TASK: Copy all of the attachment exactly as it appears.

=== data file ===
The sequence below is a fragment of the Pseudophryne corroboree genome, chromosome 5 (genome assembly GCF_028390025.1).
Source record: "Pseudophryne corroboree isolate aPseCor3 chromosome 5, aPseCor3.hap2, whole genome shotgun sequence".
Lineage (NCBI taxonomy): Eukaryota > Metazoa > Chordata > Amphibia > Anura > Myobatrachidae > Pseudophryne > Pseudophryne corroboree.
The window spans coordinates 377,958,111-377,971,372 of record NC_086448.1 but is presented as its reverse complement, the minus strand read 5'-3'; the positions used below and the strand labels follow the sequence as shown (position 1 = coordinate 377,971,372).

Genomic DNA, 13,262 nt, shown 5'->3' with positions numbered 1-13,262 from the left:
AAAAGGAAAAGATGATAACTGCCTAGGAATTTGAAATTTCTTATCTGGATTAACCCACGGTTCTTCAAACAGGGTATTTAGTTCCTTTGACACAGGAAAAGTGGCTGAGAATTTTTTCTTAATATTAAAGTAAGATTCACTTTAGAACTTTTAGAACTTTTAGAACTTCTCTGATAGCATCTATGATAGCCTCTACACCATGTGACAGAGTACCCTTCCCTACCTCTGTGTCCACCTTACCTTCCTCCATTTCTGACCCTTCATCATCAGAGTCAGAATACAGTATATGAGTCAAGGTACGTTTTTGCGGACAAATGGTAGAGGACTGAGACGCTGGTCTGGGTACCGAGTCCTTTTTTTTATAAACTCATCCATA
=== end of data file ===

The sequence below is a fragment of the Pseudophryne corroboree genome, chromosome 5 (genome assembly GCF_028390025.1).
Source record: "Pseudophryne corroboree isolate aPseCor3 chromosome 5, aPseCor3.hap2, whole genome shotgun sequence".
Lineage (NCBI taxonomy): Eukaryota > Metazoa > Chordata > Amphibia > Anura > Myobatrachidae > Pseudophryne > Pseudophryne corroboree.
The window spans coordinates 377,958,111-377,971,372 of record NC_086448.1 but is presented as its reverse complement, the minus strand read 5'-3'; the positions used below and the strand labels follow the sequence as shown (position 1 = coordinate 377,971,372).

Genomic DNA, 13,262 nt, shown 5'->3' with positions numbered 1-13,262 from the left:
AAAAGGAAAAGATGATAACTGCCTAGGAATTTGAAATTTCTTATCTGGATTAACCCACGGTTCTTCAAACAGGGTATTTAGTTCCTTTGACACAGGAAAAGTGGCTGAGAATTTTTTCTTAATATTAAAGTAAGATTCACTTTAGAACTTTTAGAACTTTTAGAACTTCTCTGATAGCATCTATGATAGCCTCTACACCATGTGACAGAGTACCCTTCCCTACCTCTGTGTCCACCTTACCTTCCTCCATTTCTGACCCTTCATCATCAGAGTCAGAATACAGTATATGAGTCAAGGTACGTTTTTGCGGACAAATGGTAGAGGACTGAGACGCTGGTCTGGGTACCGAGTCCTTTTTTTTATAAACTCATCCATA